I have flown with Japan Airlines, Malaysia Airlines and AirAsia. AirAsia is the only airlines that compels wheelchair users to sign an indemnity form before allowing them to board the aircraft. I have no complaints whatsoever against Japan Airlines. Their in-flight service was impeccable. I told them that I needed to go to the toilet at a certain time. The cabin crew came with an aisle chair right on the dot and assisted me to the toilet and back. I had several issues with Malaysia Airlines but they responded to my complaints politely when I wrote to them regarding the non-availability of an on-board aisle chair on my flight from Kuala Lumpur to Incheon and back. They even offered me one complimentary return ticket to any destination in Asia to make up for the shortfall in service which I declined.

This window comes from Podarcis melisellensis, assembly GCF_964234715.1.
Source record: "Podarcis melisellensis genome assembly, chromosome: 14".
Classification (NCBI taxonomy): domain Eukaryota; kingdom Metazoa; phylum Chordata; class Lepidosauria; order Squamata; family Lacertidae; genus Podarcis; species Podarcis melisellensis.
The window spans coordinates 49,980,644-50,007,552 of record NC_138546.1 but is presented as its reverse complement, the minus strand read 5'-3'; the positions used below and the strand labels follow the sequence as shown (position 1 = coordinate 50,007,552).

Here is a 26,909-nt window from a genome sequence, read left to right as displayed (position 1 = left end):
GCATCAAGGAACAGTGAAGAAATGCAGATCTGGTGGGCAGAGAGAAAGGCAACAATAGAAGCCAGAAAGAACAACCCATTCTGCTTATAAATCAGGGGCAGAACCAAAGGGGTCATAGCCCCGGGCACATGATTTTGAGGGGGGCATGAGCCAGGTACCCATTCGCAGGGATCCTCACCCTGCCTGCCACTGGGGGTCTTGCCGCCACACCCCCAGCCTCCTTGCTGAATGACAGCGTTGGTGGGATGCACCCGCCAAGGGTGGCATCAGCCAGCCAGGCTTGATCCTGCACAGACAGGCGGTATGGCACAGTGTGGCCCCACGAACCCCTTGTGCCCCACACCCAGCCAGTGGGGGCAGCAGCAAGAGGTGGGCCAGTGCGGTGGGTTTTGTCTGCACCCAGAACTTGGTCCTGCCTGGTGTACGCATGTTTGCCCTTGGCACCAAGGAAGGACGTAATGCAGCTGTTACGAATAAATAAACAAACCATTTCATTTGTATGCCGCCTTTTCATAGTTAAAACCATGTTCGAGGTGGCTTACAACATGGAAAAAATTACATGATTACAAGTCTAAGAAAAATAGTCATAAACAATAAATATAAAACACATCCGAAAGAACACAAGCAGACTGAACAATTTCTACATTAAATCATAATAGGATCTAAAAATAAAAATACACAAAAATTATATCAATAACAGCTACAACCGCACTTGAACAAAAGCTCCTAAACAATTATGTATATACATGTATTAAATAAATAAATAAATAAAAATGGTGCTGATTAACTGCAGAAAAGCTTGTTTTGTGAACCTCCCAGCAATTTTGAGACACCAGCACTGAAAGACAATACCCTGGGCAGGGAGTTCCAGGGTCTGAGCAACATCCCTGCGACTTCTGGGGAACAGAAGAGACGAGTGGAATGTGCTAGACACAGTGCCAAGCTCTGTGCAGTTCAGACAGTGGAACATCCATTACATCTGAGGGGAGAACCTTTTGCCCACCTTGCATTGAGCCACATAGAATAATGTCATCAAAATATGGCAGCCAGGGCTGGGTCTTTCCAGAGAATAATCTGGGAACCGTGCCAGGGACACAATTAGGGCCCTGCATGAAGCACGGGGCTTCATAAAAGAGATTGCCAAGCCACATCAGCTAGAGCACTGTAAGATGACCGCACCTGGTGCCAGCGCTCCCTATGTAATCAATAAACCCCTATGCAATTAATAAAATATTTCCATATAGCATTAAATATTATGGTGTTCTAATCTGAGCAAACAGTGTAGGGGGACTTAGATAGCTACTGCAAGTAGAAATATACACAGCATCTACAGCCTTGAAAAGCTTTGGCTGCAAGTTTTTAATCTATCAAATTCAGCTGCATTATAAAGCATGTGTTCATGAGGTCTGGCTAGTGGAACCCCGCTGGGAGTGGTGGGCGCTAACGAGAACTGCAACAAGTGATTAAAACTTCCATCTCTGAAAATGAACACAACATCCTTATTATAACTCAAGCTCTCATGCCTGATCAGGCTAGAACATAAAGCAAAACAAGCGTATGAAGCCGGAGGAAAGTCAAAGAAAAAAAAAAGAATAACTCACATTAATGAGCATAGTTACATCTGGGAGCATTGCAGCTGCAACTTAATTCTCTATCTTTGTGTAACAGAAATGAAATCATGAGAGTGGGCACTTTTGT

AirAsia? The reply to the entry that I forwarded to them was disappointing. According to them the indemnity form is a requirement by their insurers and they are working to remove that condition imposed on wheelchair users. It was a premature move on my part to kick up a fuss when the process was still on-going. Nevertheless, I would like to reveal the double-standard that is being practiced. Members of BEAT who fly with AirAsia are encouraged to call up the management to make prior flight arrangements where they may not even be compelled to sign the indemnity form. Wheelchair users who are not part of BEAT and do not have access to AirAsia management do not have that privilege as evident by the other two wheelchair users whom I witnessed signing the forms at Kota Kinabalu. What kind of advocacy is that?